Baseball’s official headwear, and if you’re an extra-attentive football fan, you might have seen that Buffalo’s NFL stadium was recently renamed New Era Field. But did you realize that the hatmaker is based in greater Buffalo, where some of those caps are — at least for the moment — actually produced? The factory isn’t open for tours (sadly, it’s set to move to Miami soon) but the company’s flagship store downtown stocks every special-edition collection, including fashion-forward tie-dye and retro stripes, plus local-pride designs you can’t get anywhere else. “Welcome to Bills mafia, bro. You’re in the middle of it,” I overheard Buffalo native Chris Ocean telling his friend, Truong Nguyen, as they walked in. Nguyen, visiting from Seattle, looked agog at the selection. “If you’re a hat person, or a sports fan, you can’t not stop at New Era,” he said. “I’m totally fanboying out right now.”

Any town can host a funny T-shirt shop. 12Oxford Pennant 12Oxford Pennant Google Map: 731 Main St. Website: oxfordpennant.com 716-500-6669 ’s co-founders, Dave Horesh and Brett Mikoll, saw potential in something else cleverly printed: felted wool pennants. The sporty triangles look like something you’d find in your grandpa’s basement, but actually cheer for a modern “it” city like Nashville, Raleigh (or Buffalo). Since launching five years ago, the locally headquartered company has printed pennants for Shinola and J. Crew, Willie Nelson and Drew Barrymore. At its new flagship store, Horesh and his dachshund mix, Oxford, greeted me, and clerk Patrick Simons offered me a beer. The Goo Goo Dolls blared; that weekend the store had been made into a pop-up concert shop for the Buffalo-bred rockers, selling ’90s jean jackets and felt banners like “I Wanna Wake Up Where You Are.” Horesh, a Rochester native, told me he’d thought about what gives Buffalo even more rah-rah spirit than other Rust Belt towns. “It’s sports,” he told me. “The Bills, the Sabres — there’s something to rally around.”


Local Fave

The facts on the 13Hotel @ the Lafayette 13Hotel @ the Lafayette Google Map: 391 Washington St. Website: wyndhamhotels.com/hotels/buffalo-new-york?brand_id=TQ 716-853-1505 : The masterwork of the country’s first certified female architect, Louise Blanchard Bethune, was restored to its Art Moderne glory as one of Buffalo’s first comeback-hotel projects. The building now hosts a brewery, lofts, shops, restaurants, and countless weddings. Actress Vanessa Williams made one of its suites into a bridal when she stayed there not long ago after her wedding ceremony in downtown Buffalo. My fresh opinion: The bright new space occupied by the coffee shop and all-day cafe Public Espresso + Coffee has made the hotel one of the most energized spots in town. Inhale the rich scent of the beans roasted and the English muffins baked on-site, and prepare, as I did, to get in line.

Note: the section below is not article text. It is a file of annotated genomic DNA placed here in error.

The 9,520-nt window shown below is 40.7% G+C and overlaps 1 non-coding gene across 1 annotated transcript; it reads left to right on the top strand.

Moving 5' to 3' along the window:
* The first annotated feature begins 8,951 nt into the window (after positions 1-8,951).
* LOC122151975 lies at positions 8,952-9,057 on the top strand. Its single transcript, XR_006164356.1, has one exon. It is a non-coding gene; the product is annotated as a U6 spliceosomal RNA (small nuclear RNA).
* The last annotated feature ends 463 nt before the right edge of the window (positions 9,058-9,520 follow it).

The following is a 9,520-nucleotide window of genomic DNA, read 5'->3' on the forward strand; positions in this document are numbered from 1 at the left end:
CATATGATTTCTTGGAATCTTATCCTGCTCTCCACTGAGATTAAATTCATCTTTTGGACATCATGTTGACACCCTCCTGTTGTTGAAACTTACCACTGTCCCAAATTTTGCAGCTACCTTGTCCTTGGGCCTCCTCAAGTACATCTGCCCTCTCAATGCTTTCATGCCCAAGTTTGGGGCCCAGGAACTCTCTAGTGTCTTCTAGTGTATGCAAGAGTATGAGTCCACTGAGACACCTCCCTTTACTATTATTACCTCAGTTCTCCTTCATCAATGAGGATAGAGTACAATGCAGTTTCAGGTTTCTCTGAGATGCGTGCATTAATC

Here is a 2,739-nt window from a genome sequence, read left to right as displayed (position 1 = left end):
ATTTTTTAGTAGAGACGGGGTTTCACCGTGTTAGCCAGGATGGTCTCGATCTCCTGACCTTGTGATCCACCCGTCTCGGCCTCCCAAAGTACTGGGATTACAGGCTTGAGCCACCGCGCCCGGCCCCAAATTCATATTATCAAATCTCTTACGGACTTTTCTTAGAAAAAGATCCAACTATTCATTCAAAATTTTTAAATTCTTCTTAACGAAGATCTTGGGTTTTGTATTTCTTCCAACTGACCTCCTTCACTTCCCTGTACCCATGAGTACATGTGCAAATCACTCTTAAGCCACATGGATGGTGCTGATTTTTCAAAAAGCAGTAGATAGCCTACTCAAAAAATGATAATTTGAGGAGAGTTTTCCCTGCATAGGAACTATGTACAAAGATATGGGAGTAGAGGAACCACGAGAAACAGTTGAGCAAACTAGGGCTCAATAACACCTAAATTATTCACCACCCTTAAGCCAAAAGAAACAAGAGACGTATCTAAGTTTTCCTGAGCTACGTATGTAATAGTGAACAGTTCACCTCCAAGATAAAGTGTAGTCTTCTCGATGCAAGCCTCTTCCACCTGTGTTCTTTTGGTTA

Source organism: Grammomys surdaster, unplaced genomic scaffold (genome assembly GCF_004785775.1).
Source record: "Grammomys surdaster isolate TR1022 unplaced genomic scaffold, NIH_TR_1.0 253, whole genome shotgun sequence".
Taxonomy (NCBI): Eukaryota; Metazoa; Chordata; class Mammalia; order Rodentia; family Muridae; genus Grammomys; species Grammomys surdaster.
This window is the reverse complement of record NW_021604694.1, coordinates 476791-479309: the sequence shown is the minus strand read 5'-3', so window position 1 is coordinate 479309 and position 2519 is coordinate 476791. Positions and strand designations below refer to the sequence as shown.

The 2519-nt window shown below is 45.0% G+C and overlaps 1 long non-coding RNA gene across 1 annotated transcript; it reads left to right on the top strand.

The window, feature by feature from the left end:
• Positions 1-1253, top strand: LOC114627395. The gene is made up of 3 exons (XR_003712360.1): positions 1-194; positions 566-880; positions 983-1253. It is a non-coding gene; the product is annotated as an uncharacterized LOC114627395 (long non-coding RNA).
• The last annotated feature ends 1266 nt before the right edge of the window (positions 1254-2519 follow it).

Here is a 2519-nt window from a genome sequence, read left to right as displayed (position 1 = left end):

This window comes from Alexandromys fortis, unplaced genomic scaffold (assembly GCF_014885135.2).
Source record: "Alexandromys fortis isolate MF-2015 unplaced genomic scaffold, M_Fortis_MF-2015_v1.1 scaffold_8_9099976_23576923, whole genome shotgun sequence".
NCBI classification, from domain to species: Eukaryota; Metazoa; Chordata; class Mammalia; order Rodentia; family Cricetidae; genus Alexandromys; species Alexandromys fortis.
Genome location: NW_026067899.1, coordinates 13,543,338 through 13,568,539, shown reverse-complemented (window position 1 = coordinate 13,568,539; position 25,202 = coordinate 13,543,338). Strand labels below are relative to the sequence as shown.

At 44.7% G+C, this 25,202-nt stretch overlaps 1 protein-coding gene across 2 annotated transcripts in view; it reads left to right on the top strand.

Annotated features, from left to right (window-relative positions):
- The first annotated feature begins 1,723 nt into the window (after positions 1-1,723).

Barista Zach Hakes of Buffalo crafts a latte at Public Espresso + Coffee at the Hotel @ the Lafayette. Public Espresso + Coffee's Vlad sandwich, with egg, bacon, and cheddar, is a staple at the energized spot. Rachel Tullio and Cole Bielecki, both of Buffalo, enjoy a casual working brunch at Public Espresso + Coffee.

Guidebook Must

The 14Hotel Henry 14Hotel Henry Google Map: 444 Forest Ave. Website: hotelhenry.com 716-882-1970 , an imposing double-towered building by the great architect H.H. Richardson, was once a psychiatric institution. Now, with the extra-wide corridors and flood of natural light that were recommended for patients back then, it’s become a trendy “urban resort” for hotel guests today. The hotshot designers behind the 21c Museum Hotels, Deborah Berke Partners, undertook such a careful transformation that the hotel was named one of 2018’s three best preservation projects in the country by the National Trust for Historic Preservation. Mom and I lunched at hotel restaurant 100 Acres, and while the standard Reuben sandwich and harvest salad might not have been unique, the setting in an art-brightened corridor was unlike anything elsewhere.


Local Fave

Buffalo’s former Little Italy business strip, 15Hertel Avenue 15Hertel Avenue Google Map: 1900 Hertel Ave. — 1251 Hertel Ave. , has been diversifying lately, with Caribbean and Middle Eastern immigrants opening restaurants, and trendy ice cream and taco joints setting up shop. Jumbled antique shops sit alongside pricey designer-run home furniture stores, and classic dive bars near sleek cocktail lounges. Our ramble was pepped up by fresh public art along the avenue. The “Hertel Walls” project included my new favorite, a Buffalo mural printed from illustrator Mario Zucca’s work that played up the city’s Lake Erie setting. But our best new find had to be Pastry by Camille, a bakery from a Gallic-accented French chef who told us he’d married a Buffalonian. We could taste the fresh cultural representation he’d brought to the avenue with spicy-sweet creations like wasabi meringue.

Kara Adams of East Aurora, N.Y., left, and Ti Markle of Buffalo prepare to split their dishes at Room & Bloom. Root & Bloom, in the heart of the graceful Elmwood Village neighborhood, features vegan food and hanging plants. Michelle Brent of Buffalo and Gianna Duguay of North Tonawanda, N.Y. lounge among the decor at Root & Bloom.

Guidebook Must

Laced with ample green parkways drawn out by landscape architect and Central Park designer Frederick Law Olmsted, 16Elmwood Village 16Elmwood Village Google Map: 1285 Elmwood Ave. — 492 Elmwood Ave. may be the most graceful neighborhood in Buffalo. “Were the houses always this beautiful?” my mom asked as we gawked at its painted-lady Victorian houses, whose ample porches seem to welcome residents, visitors, and returnees like me. The neighborhood’s long main street, Elmwood Avenue, peddles everything from books and toys to coffee and beer to — this being Buffalo — fleece. I was only sorry that we had returned before a new location of Charlie the Butcher, a local-institution meat shop actually presided over by friendly Charlie in his hard hat, opened on the avenue.

Freehill-Maye is a writer based in Upstate New York. Her website is lynnfreehillmaye.com. Find her on Twitter: @LynnMarieFree.